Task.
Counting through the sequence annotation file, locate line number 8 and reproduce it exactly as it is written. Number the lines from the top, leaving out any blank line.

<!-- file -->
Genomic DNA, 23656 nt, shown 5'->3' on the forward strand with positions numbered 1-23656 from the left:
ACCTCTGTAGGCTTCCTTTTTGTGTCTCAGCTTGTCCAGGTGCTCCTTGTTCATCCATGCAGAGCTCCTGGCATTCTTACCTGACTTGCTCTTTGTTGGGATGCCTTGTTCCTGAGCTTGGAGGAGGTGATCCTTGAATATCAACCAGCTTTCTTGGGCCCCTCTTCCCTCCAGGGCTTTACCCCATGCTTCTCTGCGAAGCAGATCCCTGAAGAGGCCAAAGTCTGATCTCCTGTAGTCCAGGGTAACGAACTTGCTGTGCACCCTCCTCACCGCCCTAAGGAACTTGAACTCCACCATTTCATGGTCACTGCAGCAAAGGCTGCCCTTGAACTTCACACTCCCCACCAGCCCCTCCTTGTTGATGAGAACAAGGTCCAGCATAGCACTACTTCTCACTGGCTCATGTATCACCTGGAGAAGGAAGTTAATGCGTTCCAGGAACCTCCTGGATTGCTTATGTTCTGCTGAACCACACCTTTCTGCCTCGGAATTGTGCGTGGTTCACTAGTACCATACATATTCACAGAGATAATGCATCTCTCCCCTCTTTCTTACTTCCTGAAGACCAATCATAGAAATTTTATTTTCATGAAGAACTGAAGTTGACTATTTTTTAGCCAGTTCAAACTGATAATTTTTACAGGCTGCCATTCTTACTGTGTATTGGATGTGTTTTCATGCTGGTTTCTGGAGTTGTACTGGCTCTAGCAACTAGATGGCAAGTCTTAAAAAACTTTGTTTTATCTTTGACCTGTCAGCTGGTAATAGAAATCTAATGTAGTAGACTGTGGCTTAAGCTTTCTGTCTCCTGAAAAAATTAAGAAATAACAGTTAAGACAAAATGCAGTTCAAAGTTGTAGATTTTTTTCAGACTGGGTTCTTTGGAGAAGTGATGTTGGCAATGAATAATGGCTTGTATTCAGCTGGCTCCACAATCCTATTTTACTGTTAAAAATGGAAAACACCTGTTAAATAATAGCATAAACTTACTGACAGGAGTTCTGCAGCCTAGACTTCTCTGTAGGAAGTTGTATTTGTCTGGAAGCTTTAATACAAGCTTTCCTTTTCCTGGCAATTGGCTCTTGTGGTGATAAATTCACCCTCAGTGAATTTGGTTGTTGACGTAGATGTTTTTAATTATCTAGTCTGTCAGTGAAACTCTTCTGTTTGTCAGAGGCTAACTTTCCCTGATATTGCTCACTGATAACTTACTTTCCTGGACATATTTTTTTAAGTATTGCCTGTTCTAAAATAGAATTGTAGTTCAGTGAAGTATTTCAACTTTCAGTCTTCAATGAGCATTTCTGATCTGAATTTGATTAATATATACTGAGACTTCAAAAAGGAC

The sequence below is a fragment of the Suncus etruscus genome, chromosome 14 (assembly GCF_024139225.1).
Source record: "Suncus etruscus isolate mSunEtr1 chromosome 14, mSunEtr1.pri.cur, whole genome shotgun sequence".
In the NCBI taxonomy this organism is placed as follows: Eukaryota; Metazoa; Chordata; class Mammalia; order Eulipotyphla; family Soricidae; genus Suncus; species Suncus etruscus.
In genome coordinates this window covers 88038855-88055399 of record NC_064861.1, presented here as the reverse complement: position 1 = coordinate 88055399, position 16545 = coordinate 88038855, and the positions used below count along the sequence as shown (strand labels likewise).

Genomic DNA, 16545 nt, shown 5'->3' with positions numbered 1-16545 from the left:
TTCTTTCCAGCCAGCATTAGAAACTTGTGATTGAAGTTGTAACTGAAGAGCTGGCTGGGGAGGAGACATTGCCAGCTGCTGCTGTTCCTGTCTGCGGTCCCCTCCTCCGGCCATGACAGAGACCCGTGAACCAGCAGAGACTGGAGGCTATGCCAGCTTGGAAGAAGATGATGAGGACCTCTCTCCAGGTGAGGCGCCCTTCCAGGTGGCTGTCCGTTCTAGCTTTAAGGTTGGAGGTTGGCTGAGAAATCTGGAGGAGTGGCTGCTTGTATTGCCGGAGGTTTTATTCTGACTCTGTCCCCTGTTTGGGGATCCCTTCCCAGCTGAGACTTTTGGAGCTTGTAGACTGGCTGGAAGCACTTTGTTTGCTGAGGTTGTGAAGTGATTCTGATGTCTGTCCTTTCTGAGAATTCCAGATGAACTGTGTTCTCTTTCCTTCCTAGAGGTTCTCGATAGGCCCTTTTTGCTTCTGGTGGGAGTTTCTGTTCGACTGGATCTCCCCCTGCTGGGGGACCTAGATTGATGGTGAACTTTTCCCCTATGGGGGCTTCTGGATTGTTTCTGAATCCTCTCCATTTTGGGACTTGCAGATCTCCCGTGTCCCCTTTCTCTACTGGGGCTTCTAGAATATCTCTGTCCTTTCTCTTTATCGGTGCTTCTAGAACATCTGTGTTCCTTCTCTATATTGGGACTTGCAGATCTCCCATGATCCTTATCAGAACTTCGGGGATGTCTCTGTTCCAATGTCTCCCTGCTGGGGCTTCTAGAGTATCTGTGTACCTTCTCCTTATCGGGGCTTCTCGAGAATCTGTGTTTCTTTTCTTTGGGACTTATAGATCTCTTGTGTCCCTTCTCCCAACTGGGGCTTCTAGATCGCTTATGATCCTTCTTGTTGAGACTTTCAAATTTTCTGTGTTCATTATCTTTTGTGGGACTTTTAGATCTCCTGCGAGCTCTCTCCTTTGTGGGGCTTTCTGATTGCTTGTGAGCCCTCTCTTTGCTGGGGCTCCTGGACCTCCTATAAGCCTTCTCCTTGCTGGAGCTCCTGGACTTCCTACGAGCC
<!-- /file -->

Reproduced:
TTCTTTCCAGCCAGCATTAGAAACTTGTGATTGAAGTTGTAACTGAAGAGCTGGCTGGGGAGGAGACATTGCCAGCTGCTGCTGTTCCTGTCTGCGGTCCCCTCCTCCGGCCATGACAGAGACCCGTGAACCAGCAGAGACTGGAGGCTATGCCAGCTTGGAAGAAGATGATGAGGACCTCTCTCCAGGTGAGGCGCCCTTCCAGGTGGCTGTCCGTTCTAGCTTTAAGGTTGGAGGTTGGCTGAGAAATCTGGAGGAGTGGCTGCTTGTATTGCCGGAGGTTTTATTCTGACTCTGTCCCCTGTTTGGGGATCCCTTCCCAGCTGAGACTTTTGGAGCTTGTAGACTGGCTGGAAGCACTTTGTTTGCTGAGGTTGTGAAGTGATTCTGATGTCTGTCCTTTCTGAGAATTCCAGATGAACTGTGTTCTCTTTCCTTCCTAGAGGTTCTCGATAGGCCCTTTTTGCTTCTGGTGGGAGTTTCTGTTCGACTGGATCTCCCCCTGCTGGGGGACCTAGATTGATGGTGAACTTTTCCCCTATGGGGGCTTCTGGATTGTTTCTGAATCCTCTCCATTTTGGGACTTGCAGATCTCCCGTGTCCCCTTTCTCTACTGGGGCTTCTAGAATATCTCTGTCCTTTCTCTTTATCGGTGCTTCTAGAACATCTGTGTTCCTTCTCTATATTGGGACTTGCAGATCTCCCATGATCCTTATCAGAACTTCGGGGATGTCTCTGTTCCAATGTCTCCCTGCTGGGGCTTCTAGAGTATCTGTGTACCTTCTCCTTATCGGGGCTTCTCGAGAATCTGTGTTTCTTTTCTTTGGGACTTATAGATCTCTTGTGTCCCTTCTCCCAACTGGGGCTTCTAGATCGCTTATGATCCTTCTTGTTGAGACTTTCAAATTTTCTGTGTTCATTATCTTTTGTGGGACTTTTAGATCTCCTGCGAGCTCTCTCCTTTGTGGGGCTTTCTGATTGCTTGTGAGCCCTCTCTTTGCTGGGGCTCCTGGACCTCCTATAAGCCTTCTCCTTGCTGGAGCTCCTGGACTTCCTACGAGCC